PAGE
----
Payday Loans

February 2012 Monthly Archive

Last week, I went to my local mall for the first time in many months (or was it years?). As I strolled around, taking in the sights and the bustle of our consumerist Mecca, I couldn’t help but notice all the sales I saw advertised at every major clothing retailer. JCrew and Anthropologie had multiple racks with deeply discounted items. Brooks Brothers and Macy’s had a 40% and 25% sale on every piece of clothing in the store, respectively (yes this is exactly how I shop, I take notes of discounts for future blog post that will never be written). The more I walked the more I realized that there were considerable “sales” all around me.

But the widespread nature of the sales does not mean that all clothing items were reduced or that customers were bound to walk away with discounted purchases without exerting too much effort. In fact, it was the contrary. Although stores were quick to advertise their sales in posters and entranceway signage, an actual examination of these stores revealed that there were still plenty of items priced just as high as ever. The differences between a full and half-priced item seemed to be minimal and random. In some stores, all lingerie was heavily discounted while jackets remained at full price. In others, some jackets would be surprisingly cheap while others were shockingly expensive.  The funny thing is that there’s some real science behind the arrangement of stores, from packaging, visual of placements, to eye tracking technology, even if it all seems maddening random and chaotic at times.

Of course, sometimes you come across weird gaps in thinking at certain stores. At Gap, for example, the price for a pair of blue jeans ranged from $9.99 (on sale) to $170 (full price). The two pairs of jeans at the edges of this spectrum both looked nice, both fit well, and both were labeled with relatively reputable brands. But there was a full $160 difference between the two. Pretty ridiculous. I personally wouldn’t cough up $170 for a pair of jeans – especially if a similar $10 pair could be found only several racks down. If someone frequently buys their clothes at this pacing, they’ll probably need a title loan to cover that difference.

This is all to say that the frugal shopper really has little reason to buy items at full price these days, because there’s always a “sales” around the corner or a 50% off sign somewhere, and the problem is that a good number of times, these sales signs are a mix-bag in terms of savings. The fact is, as long as you plan ahead (and are willing to buy winter clothes during the spring), willing to buy online, don’t need to own the absolute latest styles, and have some flexibility with your purchase preferences (i.e., you don’t leave for the mall thinking “I must get a red suit jacket today”), then there is no reason why you shouldn’t be able to focus on the actual savings and ignore the “sales” that are meant to play with your mind.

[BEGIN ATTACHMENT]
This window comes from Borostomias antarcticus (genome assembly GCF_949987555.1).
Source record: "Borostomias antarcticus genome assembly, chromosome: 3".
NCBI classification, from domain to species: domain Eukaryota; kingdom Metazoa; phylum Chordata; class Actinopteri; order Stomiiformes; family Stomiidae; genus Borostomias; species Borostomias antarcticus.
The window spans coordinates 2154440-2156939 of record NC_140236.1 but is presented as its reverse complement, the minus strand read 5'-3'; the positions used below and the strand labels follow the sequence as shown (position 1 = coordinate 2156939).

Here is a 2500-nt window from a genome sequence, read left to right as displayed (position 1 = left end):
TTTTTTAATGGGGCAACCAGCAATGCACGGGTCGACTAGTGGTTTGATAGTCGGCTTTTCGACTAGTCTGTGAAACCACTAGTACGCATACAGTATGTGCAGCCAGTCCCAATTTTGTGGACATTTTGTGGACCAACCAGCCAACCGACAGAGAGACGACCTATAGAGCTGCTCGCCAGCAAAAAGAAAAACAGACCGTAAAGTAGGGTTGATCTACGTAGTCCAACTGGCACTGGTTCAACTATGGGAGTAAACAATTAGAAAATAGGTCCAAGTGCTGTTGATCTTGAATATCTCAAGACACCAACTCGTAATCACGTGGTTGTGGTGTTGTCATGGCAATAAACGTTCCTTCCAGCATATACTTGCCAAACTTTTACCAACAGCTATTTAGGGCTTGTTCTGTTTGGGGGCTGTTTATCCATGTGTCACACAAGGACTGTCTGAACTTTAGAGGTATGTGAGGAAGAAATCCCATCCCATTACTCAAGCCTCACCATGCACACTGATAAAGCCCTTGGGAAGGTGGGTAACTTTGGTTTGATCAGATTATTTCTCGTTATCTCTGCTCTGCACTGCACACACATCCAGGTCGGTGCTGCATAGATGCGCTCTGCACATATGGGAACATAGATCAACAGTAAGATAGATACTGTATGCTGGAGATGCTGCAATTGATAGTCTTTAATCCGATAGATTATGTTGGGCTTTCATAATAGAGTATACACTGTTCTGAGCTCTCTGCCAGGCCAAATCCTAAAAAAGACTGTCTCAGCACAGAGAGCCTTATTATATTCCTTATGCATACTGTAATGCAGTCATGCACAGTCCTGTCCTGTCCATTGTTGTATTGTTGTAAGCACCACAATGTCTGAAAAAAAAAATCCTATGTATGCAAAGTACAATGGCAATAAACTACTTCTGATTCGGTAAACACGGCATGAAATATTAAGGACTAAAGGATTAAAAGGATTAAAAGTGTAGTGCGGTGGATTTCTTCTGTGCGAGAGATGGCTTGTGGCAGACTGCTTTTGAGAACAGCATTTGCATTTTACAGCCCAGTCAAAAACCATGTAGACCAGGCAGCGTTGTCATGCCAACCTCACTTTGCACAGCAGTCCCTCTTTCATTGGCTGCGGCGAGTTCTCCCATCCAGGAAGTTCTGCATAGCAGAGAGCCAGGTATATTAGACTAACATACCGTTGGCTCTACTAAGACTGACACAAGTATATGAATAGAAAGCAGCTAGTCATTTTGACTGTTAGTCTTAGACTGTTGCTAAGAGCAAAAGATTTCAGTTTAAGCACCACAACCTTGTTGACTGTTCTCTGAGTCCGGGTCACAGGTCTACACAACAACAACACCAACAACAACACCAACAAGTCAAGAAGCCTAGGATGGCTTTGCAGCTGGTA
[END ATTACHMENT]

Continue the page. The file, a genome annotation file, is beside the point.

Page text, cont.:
Relevant Reading:

Nope. Not one of those “get paid to work for Google” scammy ads. You can get up to $25 in Amazon gift card from Google by signing up to their Screenwise panel. Essentially you get $5 for downloading the Chrome browser and installing the extension. You then get $5 for every three month you stay with the panel program (up to $25 max).

Personally I wouldn’t want my personal data to be shared like this, even if its in aggregated/anonymous format, but for those that don’t care or mind, this is easy enough “free” money (in the form of Amazon gift cards anyways).

Here’s the full gist of the program:

  • You can sign up at the Google Screenwise program page
  • You must be 13 or older (surprisingly low age threshold)
  • Have a Google account (or will sign-up for one)
  • Using the Chrome web browser
  • You’ll eventually get instructions on how to install the extension and join the program through Google’s panel management partner, Knowledge Networks

The sign-up page at Google shows that the maximum payout is $25 (total of 12 months plus initial $5 they give you for signing up). However in the fine print Google notes that it may extend the research beyond 12 months if there is a need/fit.

Please note that I am assuming data being shared are on an aggregated or anonymous format, but you should check with the full program terms before you start using it on a day-to-day basis. I doubt the purpose of the program/panel will be recording your bank login information etc., but when you install additional extensions to your browser, you add new potential security risk.

If anything, I suppose people can always sign-up to the program and opt-out of the program after the initial gift card is given to you. *shrug*